Published online by Cambridge University Press: 11 February 2009
Valerius Flacgus has few readers and still fewer admirers, even among classical specialists. Most of us, if we want to refresh our memories of Hylas, will turn to Theocritus' thirteenth Idyll or perhaps to Propertius' statuesque version (1. 20). Apollonius Rhodius is read mainly in his third book, so that his Hylas story at the end of the first is ignored, and Valerius Flaccus is hardly read at all. In the year 1894 W. C. Summers in A Study of the Argonautica of Valerius Flaccus called for a fair reappraisal of the much-neglected poet. The works of the few scholars who have since attempted a literary assessment lie, for the most part, obscurely stored in the stacks of those Teutonic universities that awarded them a Ph.D.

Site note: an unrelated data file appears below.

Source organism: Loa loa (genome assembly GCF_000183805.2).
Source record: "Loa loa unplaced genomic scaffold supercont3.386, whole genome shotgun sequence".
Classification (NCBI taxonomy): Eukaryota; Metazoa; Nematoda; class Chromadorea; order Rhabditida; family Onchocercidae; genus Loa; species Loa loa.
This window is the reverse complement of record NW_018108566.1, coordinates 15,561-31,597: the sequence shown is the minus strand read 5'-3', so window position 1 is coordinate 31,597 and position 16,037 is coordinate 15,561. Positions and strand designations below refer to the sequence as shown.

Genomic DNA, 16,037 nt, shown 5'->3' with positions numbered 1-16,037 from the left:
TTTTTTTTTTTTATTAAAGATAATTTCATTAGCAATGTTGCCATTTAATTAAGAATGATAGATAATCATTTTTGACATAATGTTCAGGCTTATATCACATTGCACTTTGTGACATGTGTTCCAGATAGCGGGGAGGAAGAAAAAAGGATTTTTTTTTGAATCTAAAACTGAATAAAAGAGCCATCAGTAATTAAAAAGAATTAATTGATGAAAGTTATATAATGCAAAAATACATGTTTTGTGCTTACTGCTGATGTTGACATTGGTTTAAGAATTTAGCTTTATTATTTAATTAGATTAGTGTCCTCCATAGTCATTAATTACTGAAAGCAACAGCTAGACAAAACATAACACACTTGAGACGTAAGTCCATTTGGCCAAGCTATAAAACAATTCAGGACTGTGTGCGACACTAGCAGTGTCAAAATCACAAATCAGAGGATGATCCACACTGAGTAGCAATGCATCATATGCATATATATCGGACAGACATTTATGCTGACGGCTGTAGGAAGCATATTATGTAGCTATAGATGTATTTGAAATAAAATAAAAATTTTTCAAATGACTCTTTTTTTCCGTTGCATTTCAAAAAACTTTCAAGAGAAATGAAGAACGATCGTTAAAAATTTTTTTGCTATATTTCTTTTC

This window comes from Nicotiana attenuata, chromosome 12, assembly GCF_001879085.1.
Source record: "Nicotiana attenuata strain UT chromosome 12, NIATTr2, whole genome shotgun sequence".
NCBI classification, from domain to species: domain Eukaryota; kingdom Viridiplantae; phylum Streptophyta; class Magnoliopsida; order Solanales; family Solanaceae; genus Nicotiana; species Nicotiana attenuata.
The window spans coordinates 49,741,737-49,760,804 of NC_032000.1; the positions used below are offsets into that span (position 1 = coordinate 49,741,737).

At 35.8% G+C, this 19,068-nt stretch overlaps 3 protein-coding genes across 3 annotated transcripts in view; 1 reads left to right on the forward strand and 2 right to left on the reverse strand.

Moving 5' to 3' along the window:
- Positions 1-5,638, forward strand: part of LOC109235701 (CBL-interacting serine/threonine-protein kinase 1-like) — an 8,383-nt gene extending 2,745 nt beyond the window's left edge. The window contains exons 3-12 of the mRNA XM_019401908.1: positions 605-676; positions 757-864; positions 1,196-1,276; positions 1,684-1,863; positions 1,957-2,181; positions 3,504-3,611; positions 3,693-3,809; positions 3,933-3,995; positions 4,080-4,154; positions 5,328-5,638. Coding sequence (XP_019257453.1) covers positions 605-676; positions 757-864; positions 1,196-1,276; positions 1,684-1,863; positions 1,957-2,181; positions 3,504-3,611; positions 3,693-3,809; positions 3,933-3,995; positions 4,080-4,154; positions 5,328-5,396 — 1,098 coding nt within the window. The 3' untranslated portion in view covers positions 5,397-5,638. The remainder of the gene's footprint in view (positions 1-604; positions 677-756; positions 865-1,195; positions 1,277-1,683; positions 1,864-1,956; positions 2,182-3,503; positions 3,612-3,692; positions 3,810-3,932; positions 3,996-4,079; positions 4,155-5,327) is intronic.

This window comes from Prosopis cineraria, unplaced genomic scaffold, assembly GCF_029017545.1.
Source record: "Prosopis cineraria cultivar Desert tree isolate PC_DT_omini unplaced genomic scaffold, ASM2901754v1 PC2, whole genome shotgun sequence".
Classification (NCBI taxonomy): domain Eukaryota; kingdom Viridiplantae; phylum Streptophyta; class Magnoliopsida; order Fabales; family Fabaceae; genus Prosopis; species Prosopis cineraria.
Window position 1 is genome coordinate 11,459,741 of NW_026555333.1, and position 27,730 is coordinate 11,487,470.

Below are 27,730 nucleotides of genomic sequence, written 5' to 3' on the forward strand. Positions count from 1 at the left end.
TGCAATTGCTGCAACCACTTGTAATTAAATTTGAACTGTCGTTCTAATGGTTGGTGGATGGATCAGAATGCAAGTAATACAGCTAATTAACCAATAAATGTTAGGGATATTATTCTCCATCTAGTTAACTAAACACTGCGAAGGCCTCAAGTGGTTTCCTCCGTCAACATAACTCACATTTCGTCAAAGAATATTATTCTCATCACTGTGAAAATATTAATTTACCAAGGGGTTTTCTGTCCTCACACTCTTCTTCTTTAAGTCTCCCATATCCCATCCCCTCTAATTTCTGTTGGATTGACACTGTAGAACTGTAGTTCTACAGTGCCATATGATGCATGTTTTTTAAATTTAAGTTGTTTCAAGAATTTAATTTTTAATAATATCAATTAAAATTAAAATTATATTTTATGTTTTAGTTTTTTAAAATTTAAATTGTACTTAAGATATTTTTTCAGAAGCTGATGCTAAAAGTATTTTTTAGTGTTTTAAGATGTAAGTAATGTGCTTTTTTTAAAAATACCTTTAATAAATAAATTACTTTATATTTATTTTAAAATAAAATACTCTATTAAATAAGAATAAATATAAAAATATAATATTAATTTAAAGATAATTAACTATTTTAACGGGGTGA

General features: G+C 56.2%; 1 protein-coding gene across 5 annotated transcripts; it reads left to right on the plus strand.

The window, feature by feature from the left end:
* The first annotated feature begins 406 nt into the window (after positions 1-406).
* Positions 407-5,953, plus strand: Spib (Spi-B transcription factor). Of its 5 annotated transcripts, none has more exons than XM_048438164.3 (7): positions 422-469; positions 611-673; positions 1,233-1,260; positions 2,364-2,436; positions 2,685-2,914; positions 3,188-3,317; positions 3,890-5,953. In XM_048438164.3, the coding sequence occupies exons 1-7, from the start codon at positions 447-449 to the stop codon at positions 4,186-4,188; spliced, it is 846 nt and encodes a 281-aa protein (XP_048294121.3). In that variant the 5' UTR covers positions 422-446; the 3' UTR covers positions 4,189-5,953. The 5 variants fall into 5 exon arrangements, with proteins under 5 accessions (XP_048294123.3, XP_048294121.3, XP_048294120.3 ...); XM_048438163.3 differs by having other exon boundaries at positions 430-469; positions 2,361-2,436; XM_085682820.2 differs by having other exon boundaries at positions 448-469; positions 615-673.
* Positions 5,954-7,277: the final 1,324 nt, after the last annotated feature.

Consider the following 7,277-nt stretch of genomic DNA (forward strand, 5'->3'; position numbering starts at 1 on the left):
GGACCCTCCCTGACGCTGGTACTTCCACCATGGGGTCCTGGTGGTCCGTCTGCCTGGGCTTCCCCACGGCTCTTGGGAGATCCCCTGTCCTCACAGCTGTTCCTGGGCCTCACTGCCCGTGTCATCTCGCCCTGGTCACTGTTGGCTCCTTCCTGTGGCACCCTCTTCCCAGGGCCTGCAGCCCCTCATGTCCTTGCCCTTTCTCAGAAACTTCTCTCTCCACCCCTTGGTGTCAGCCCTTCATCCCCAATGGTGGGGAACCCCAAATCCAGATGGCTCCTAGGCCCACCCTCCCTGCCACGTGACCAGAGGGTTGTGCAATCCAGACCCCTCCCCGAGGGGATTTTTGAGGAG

page 260 note 1 For convenience ‘Hercules’ and other Latin forms will be used even in reference to Apollonius' epic.
page 261 note 1 The scholion on Theocritus 13. 75, saying that in later versions Hercules is left behind suggests that the idea may not be original in Valerius.
page 262 note 1 Cf. 3. 474 where Hercules' exuberance in the rowing contest forms an ironic contrast with the tragedy that results, or 3. 81 where Jason calls upon his father to witness his valour, unaware that it will be wasted in killing his former kindly host. The allitera- tion in primam hanc nati, pater, accipe pugnam brings out the forcefulness of the appeal.
page 267 note 1 p. xviii of the introduction to his translation of Argonautica 1.
page 267 note 2 Dealing with the love of Jason and Medea.
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